The Book Thief by Markus Zusak is a touching depiction of Nazi Germany. The central character is a girl called Liesel Meminger, and the narrator of the book is death himself! But that said, it is not a morbid book.
It describes the trying times that both Germans and Jews had to undergo during World War II when Hitler’s power was at its zenith. The book begins with the death of Liesel’s little brother, while her father has been arrested for being a Communist. She is inexplicably drawn to books though she does not know to read and steals her first book ‘The Gravedigger’s Handbook’ on the day her brother is buried.
Her mother arranges for her to be sent to a German foster couple, Hans (a painter) and Rosa Hubermann (a washerwoman), who though seemingly ‘rough’, show her more love than she expects. Her foster father teaches her to read in secret, leading to a lifelong passion for reading. Their life takes an unexpected turn when a Jewish boxer, Max Vandenberg, the son of the man who saved Hans’s life during World War I, comes to live with them. Both Liesel and Max suffer from nightmares and love to read, resulting in an unlikely kinship. Max even paints over the pages of his copy of ‘Mein Kampf’ to illustrate a lovely book for Liesel!
But a German couple hiding a Jew in their basement during those dangerous times is an unusual aspect and handled beautifully in the book. It is a story of the Holocaust told through the German perspective. Though they encounter great poverty, violence and sadness, the interactions between Liesel and her foster family (especially Hans), Max and her best friend Rudy, display the triumph of the human spirit over the circumstances.
Liesel grows from a diffident reader to a confident one over the course. Her reading ability offers solace to a wide range of people, her father, Max, the crowd of people gathered in the basement during a bombing and even her crusty neighbour! Finally, despite seeing her world crumbling around her, Liesel’s natural tenacity, innate goodness and resilience help her to grow into a woman who stands out as a beacon of hope for human beings in distress.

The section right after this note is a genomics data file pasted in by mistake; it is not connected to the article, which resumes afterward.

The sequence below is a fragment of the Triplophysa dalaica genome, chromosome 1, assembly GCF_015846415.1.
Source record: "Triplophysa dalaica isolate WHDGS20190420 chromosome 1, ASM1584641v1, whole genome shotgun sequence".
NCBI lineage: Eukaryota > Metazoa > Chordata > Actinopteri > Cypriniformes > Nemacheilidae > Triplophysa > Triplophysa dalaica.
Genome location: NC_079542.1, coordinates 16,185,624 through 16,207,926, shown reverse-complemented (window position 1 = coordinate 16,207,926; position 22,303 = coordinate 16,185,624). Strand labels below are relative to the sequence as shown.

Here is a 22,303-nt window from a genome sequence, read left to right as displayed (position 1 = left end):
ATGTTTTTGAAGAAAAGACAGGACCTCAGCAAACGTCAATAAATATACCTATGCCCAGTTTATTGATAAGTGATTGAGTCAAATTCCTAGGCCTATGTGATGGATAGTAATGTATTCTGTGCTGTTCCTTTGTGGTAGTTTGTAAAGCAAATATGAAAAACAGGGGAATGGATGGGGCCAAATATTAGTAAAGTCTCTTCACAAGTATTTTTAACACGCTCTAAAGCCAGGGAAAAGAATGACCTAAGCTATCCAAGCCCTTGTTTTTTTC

The writing style is very different from that seen in other books for young readers. In the author’s native country of Australia, ‘The Book Thief’ is a book for adults. Though the book is very long, it is worth the effort to get a deeper insight into Nazi Germany and its civilians, who fought a different war daily. The tone of the book is not mournful, and though both violence and swear words are present, they do not overwhelm the reader. They, in fact, form a part of the landscape of the period the book describes.
The language used seems simple, but it conveys a deeper meaning. For example, the power of words is depicted in Max’s dream, where he jousts with Hitler. Though Hitler loses the bout, he rouses all the people in the stadium with his resounding words, leading to Max being pummeled by the entire lot of them, ultimately losing the fight he had initially won!
As the war rages over the course of the book, the Grim Reaper cuts a wide swath across Germany. Thus what happens in Liesel’s little corner of the world represents the upheaval seen by the nation at large.
So what happens to Max? Does Liesel survive the war along with her family? Pick up a copy of the book and immerse yourself in this fine piece of writing to know!
Age: 13+(Sensitive themes and strong language. Reader discretion is advised)
The Book Thief by Markus Zusak is a touching depiction of Nazi Germany. The central character is a girl called Liesel Meminger, and the narrator of the book is Death himself! It describes the trying times that both Germans and Jews had to undergo during World War II when Hitler’s power was at its zenith. Does Liesel survive the war along with her family? What problems will she face? Immerse yourself in this fine piece of writing to know!
- The use of death as a narrator
- Lack of a gloomy aspect to the book
- An in-depth insight into harrowing times
- All the characters are well-rounded and depicted beautifully
- Too long, may try the patience of many!
- Slow-moving storyline
Power Words :